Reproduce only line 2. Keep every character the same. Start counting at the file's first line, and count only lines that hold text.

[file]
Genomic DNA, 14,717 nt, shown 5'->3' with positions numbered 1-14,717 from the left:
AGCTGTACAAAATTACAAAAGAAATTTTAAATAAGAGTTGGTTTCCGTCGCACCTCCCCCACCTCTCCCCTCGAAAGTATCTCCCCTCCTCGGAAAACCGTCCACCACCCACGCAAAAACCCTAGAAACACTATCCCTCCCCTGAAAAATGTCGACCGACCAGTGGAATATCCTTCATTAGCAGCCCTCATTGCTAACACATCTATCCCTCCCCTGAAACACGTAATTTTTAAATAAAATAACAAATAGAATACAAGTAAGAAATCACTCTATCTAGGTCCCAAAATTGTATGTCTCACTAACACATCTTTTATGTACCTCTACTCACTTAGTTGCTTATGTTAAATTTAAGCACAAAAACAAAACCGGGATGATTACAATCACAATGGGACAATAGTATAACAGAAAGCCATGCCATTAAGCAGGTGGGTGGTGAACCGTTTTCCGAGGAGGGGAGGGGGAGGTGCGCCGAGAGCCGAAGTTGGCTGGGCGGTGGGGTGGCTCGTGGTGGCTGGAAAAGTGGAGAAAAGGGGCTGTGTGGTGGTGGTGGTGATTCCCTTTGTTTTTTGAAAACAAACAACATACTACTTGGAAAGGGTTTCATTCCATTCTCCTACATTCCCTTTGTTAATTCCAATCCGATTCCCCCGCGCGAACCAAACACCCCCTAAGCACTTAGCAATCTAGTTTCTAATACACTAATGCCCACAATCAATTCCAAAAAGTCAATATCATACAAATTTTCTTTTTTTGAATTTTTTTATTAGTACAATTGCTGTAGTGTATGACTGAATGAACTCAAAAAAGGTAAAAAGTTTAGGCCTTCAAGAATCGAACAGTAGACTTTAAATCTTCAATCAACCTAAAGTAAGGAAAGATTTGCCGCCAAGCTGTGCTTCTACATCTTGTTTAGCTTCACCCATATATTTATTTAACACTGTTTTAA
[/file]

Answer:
AGCTGTACAAAATTACAAAAGAAATTTTAAATAAGAGTTGGTTTCCGTCGCACCTCCCCCACCTCTCCCCTCGAAAGTATCTCCCCTCCTCGGAAAACCGTCCACCACCCACGCAAAAACCCTAGAAACACTATCCCTCCCCTGAAAAATGTCGACCGACCAGTGGAATATCCTTCATTAGCAGCCCTCATTGCTAACACATCTATCCCTCCCCTGAAACACGTAATTTTTAAATAAAATAACAAATAGAATACAAGTAAGAAATCACTCTATCTAGGTCCCAAAATTGTATGTCTCACTAACACATCTTTTATGTACCTCTACTCACTTAGTTGCTTATGTTAAATTTAAGCACAAAAACAAAACCGGGATGATTACAATCACAATGGGACAATAGTATAACAGAAAGCCATGCCATTAAGCAGGTGGGTGGTGAACCGTTTTCCGAGGAGGGGAGGGGGAGGTGCGCCGAGAGCCGAAGTTGGCTGGGCGGTGGGGTGGCTCGTGGTGGCTGGAAAAGTGGAGAAAAGGGGCTGTGTGGTGGTGGTGGTGATTCCCTTTGTTTTTTGAAAACAAACAACATACTACTTGGAAAGGGTTTCATTCCATTCTCCTACATTCCCTTTGTTAATTCCAATCCGATTCCCCCGCGCGAACCAAACACCCCCTAAGCACTTAGCAATCTAGTTTCTAATACACTAATGCCCACAATCAATTCCAAAAAGTCAATATCATACAAATTTTCTTTTTTTGAATTTTTTTATTAGTACAATTGCTGTAGTGTATGACTGAATGAACTCAAAAAAGGTAAAAAGTTTAGGCCTTCAAGAATCGAACAGTAGACTTTAAATCTTCAATCAACCTAAAGTAAGGAAAGATTTGCCGCCAAGCTGTGCTTCTACATCTTGTTTAGCTTCACCCATATATTTATTTAACACTGTTTTAA